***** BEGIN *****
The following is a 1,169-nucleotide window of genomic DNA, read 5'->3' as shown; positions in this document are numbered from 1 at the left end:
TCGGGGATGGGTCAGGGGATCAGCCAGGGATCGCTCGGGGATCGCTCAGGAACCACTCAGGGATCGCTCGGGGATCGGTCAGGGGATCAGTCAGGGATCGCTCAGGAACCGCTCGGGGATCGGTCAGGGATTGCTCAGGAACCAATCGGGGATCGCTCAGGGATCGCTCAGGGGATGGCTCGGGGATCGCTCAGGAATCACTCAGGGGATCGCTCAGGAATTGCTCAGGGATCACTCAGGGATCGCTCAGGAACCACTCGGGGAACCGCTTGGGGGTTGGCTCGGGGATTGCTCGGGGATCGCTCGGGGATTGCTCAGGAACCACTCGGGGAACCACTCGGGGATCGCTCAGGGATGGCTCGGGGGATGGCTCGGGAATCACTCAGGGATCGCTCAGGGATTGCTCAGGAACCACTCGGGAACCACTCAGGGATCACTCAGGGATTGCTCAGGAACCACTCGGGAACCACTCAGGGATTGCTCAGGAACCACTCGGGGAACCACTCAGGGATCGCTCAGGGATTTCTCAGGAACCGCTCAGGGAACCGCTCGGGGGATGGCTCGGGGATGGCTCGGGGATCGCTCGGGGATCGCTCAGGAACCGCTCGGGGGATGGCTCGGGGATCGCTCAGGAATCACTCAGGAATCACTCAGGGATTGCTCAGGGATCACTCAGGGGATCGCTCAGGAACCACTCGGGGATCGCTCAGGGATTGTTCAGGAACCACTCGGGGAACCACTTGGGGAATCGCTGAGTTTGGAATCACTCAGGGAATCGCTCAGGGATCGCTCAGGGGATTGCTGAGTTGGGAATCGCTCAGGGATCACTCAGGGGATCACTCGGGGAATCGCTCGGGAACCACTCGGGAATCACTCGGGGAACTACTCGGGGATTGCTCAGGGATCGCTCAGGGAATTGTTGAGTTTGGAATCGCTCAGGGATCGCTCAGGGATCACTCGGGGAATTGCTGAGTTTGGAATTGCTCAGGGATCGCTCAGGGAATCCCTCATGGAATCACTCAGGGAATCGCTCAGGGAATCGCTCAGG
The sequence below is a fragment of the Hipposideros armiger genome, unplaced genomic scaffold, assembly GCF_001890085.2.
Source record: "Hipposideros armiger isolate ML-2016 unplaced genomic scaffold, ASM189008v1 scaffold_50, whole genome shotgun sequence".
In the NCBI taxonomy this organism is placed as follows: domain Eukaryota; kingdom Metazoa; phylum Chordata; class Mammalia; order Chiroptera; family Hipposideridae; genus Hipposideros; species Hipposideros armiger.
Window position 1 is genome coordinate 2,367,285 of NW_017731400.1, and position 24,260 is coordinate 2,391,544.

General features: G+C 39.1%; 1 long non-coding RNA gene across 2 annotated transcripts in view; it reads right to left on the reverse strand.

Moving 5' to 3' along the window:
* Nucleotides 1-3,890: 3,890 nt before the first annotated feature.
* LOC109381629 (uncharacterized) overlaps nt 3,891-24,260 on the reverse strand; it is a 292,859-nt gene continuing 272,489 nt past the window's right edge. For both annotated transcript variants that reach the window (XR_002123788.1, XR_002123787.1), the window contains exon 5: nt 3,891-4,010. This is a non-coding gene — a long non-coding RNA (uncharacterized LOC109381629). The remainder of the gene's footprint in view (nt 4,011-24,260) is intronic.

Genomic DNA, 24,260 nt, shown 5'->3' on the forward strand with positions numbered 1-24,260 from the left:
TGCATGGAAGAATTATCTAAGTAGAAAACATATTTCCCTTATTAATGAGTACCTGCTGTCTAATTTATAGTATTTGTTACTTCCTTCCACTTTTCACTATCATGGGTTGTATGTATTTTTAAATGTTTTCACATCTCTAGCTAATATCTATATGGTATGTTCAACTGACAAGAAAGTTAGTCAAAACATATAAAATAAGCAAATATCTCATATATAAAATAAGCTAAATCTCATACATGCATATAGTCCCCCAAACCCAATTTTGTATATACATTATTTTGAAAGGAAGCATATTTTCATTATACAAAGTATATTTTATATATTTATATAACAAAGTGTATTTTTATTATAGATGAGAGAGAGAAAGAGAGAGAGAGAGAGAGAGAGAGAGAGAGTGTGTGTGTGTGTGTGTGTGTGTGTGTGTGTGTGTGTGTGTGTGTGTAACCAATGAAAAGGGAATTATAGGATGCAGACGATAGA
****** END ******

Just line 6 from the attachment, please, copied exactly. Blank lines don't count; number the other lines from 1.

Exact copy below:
Window position 1 is genome coordinate 2,367,285 of NW_017731400.1, and position 24,260 is coordinate 2,391,544.